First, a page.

After the corporate media ignored his narrow loss to Michele Bachmann in the Ames Straw Poll earlier this month, Texas Republican Rep. Ron Paul, the Big Government libertarian presidential candidate, and his supporters have been desperately seeking attention — primarily in the form of the same sort of claims of victimhood we hear from the likes of Sarah Palin, Michele Bachmann, Sean Hannity and other self-righteous fringe dwellers.
In an interview with MSNBC on Friday, however, Ron Paul attempted to insert himself into upcoming coverage of Hurricane Irene over the weekend by saying provocative things about FEMA.
In the interview, Paul, 76, lambasted FEMA and yearned for the olden days when Americans and their local governments were left to fend for themselves in the wake of natural disasters:
After a lunch speech today, Ron Paul slammed the Federal Emergency Management Agency, or FEMA, and said that no national response to Hurricane Irene is necessary.
“We should be like 1900; we should be like 1940, 1950, 1960,” Paul said. “I live on the Gulf Coast; we deal with hurricanes all the time. Galveston is in my district.
“There’s no magic about FEMA. They’re a great contribution to deficit financing and quite frankly they don’t have a penny in the bank. We should be coordinated but coordinated voluntarily with the states,” Paul told NBC News. “A state can decide. We don’t need somebody in Washington.”
Got that? In a Ron Paul administration, after every hurricane, earthquake, tornado and wildfire, Americans would be on their own — every major disaster would result in a post-Katrina style collapse of public order and safety.
But in the version of the interview that MSNBC released on its website this weekend — see the video above — the network edited out the remark Ron Paul had presumably intended to be their lede. The statement MSNBC omitted was this:
RON PAUL: The government’s not responsible for your safety, that’s why we have a Second Amendment.
MSNBC’s reasons for deleting this comment from the package is a puzzlement. True, Paul’s comment is a) ahistorical and b) makes no sense.
But since when does corporate media filter out politicians’ blithering, nonsensical statements?
Paul’s statement is ahistorical because the Founders were not contemplating citizens’ needs to protect themselves from looters in the wake of natural disasters or — sorry NRA — even the right to own a gun when they added the right to “bear arms” to the Bill of Rights. The phrase “bearing arms” has never been synonymous with “owning a gun.” It refers to being equipped with weapons in defense against a common foe.
In 18th century America, the vast majority of people lived on farms, and much of the land bordered a vast wilderness. Guns were required for hunting as well as for protection from wild beasts and the rampages of the original owners of all that farmland. Nobody — nobody — questioned the right of citizens to own guns. From the Founders’ perspective, devoting space in the Constitution to assert the right to own guns would have been as silly and moot as adding amendments ensuring the right to plant a garden, fish or chop wood.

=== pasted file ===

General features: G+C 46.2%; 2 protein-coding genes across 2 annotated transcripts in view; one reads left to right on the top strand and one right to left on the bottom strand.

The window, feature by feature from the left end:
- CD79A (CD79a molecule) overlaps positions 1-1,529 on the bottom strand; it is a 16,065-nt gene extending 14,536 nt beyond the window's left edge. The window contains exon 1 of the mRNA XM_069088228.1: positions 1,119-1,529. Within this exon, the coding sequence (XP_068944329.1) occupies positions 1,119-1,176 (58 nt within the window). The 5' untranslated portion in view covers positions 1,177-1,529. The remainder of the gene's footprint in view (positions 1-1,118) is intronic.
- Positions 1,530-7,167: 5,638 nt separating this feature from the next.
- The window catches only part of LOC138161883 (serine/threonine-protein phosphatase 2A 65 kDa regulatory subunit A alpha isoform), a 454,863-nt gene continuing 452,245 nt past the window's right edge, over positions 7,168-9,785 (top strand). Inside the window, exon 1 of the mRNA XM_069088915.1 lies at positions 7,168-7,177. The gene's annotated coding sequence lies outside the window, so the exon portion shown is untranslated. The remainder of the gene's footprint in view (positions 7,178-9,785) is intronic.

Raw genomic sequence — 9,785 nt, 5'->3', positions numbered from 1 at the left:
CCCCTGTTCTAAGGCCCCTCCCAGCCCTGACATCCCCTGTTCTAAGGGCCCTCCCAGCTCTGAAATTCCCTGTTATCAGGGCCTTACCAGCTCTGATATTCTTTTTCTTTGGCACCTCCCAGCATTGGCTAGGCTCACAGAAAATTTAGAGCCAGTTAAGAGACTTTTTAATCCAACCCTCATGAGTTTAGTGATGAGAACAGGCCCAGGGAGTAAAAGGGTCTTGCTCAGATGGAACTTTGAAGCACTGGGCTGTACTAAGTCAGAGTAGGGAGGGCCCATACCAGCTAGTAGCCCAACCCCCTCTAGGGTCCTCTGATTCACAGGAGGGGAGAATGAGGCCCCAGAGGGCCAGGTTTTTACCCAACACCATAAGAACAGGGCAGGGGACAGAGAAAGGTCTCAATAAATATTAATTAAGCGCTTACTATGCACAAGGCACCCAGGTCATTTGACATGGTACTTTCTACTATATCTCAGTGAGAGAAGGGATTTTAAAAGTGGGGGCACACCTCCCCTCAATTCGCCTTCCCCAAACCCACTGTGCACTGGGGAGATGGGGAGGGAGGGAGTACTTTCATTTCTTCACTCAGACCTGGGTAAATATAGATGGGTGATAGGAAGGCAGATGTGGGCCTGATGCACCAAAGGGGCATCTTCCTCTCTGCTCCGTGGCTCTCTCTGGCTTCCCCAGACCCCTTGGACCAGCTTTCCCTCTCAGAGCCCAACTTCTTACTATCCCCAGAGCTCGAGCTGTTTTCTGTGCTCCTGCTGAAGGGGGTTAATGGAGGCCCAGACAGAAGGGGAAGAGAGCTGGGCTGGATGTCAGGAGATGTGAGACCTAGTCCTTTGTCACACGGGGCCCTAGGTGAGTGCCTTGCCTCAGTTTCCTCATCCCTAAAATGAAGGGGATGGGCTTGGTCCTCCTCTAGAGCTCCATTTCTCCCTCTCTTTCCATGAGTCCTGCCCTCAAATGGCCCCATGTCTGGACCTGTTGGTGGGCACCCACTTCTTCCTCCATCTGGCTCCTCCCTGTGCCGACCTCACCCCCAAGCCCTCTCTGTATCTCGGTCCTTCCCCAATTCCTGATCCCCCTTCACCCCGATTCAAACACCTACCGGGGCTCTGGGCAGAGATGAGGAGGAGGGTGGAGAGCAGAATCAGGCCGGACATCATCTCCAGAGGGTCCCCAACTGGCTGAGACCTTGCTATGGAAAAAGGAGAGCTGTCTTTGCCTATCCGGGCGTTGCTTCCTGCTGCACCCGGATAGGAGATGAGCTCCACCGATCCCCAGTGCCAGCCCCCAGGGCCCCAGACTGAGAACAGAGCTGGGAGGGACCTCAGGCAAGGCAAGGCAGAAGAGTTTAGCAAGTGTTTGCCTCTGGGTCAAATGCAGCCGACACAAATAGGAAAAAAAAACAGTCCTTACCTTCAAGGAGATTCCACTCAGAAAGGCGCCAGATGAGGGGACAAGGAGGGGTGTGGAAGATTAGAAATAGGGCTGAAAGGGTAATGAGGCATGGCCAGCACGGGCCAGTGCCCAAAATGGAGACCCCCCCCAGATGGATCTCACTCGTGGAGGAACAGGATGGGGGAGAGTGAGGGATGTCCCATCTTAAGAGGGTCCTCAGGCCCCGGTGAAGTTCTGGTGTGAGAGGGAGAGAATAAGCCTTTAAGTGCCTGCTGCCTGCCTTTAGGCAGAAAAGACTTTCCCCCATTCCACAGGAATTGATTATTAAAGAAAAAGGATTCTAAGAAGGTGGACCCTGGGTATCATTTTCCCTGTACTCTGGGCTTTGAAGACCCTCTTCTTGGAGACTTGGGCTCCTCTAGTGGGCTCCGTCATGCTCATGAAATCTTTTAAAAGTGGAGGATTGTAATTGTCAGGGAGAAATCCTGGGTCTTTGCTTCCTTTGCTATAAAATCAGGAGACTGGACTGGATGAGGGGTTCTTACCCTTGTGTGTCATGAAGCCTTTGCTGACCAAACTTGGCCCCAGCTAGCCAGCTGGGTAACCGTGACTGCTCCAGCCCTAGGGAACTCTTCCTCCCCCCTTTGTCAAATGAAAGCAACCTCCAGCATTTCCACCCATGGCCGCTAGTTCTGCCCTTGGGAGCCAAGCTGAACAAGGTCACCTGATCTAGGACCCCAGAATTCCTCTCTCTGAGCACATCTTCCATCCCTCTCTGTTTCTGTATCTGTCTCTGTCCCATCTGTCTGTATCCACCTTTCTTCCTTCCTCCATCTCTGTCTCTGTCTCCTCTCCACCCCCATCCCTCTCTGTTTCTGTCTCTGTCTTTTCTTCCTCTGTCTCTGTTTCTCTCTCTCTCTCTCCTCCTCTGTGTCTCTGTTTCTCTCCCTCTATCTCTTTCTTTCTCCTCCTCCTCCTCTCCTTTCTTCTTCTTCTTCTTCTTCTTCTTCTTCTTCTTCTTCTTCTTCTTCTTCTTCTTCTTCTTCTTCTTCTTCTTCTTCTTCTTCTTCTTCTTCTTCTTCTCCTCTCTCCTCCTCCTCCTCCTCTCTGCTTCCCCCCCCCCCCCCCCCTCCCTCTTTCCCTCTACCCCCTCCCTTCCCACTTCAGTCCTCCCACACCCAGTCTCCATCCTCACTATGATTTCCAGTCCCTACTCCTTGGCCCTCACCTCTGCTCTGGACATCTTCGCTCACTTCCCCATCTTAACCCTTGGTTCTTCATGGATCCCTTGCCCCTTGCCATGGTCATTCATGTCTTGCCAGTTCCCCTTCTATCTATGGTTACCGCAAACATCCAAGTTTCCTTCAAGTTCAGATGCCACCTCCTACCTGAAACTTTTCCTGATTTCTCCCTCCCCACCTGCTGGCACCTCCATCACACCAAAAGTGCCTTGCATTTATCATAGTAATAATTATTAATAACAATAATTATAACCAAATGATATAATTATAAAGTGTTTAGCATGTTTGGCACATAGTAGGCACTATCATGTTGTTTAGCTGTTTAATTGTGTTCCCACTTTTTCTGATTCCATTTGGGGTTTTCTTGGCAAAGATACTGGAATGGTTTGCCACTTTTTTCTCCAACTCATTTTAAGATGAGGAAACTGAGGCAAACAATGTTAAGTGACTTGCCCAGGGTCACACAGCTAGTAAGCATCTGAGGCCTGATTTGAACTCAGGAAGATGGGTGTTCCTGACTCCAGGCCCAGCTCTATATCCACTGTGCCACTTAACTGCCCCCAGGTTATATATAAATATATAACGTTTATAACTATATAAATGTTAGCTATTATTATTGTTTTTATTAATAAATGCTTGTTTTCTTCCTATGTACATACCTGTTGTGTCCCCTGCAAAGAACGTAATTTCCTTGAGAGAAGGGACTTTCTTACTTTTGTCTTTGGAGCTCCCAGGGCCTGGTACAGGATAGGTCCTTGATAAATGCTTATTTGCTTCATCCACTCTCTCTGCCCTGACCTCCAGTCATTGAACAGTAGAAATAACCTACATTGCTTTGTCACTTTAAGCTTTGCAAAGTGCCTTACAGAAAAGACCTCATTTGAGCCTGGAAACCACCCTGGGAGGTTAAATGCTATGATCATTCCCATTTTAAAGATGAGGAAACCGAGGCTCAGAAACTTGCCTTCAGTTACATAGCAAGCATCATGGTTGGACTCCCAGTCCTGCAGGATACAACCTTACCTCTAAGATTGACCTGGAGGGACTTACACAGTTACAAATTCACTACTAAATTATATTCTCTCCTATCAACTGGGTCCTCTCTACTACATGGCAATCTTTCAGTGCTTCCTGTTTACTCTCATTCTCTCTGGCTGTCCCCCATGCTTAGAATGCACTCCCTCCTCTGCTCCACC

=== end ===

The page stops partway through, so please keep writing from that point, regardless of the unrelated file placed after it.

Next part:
The right to “bear arms” addressed the well-justified paranoia among the Founders’ generation that a European royal would somehow get himself elected president and declare the United States to be a monarchy — which they also addressed with the requirement that the president be a “natural born citizen” — or that a European power would seek to overthrow the American republic and re-colonize it — which, in fact, Britain attempted to do in 1812. The Second Amendment was meant to ensure that citizens were armed against subjugation by enemies from without or within.
It’s possible Ron Paul may know the actual history of the Second Amendment, but, being first and foremost a savvy politician, what he certainly knows is that his followers are clueless about it. What he was saying to them was that Americans don’t need FEMA, because they are armed.
That is truly nonsense. Having lived through a few disasters — the Los Angeles riots in April 1992, the Landers earthquake two months later and the Northridge quake in January 1994 — there was just one time when it briefly crossed my mind that it might serve us well to have a gun in the house, and that was during the riots.
Generally, however, in the wake of disasters I experienced, the present needs are more basic: Do we have sufficient food and water? When will the power be turned back on?
The environment has suddenly become dangerous. The house is full of broken glass. Power lines are down outside. Gas lines may be breached. But emergency services are swamped. If a family member or neighbor is injured or becomes ill, calling 911 does not mean the EMTs will come soon. In a city the size of Los Angeles, it is more likely than not that they won’t show up at all.
In the real world, a gun is a useless tool in addressing 99.9 percent of the crises people might encounter in the wake of a disaster.
On a political level, what is remarkable about Ron Paul’s assertion — and the reason I think he meant it to be the lede in the story — is its similarity to the call for “Second Amendment” remedies Nevada’s 2010 whackadoodle U.S. Senate candidate Sharron Angle against her opponent, Sen. Harry Reid, should she fail to unseat him by democratic means on Election Day.
Despite the wall-to-wall coverage of Hurricane Irene this weekend, the edited version of Paul’s criticism of federal disaster relief has gotten a little traction. According to C-SPAN “Washington Journal,” he will appear on two of the Sunday shows this morning. Let’s hope someone asks him to explain in more detail how widespread gun ownership would help communities rebuild without federal government assistance in the wake of disasters.
(CNN picked up the MSNBC edited version of the story, without the reference to the Second Amendment.)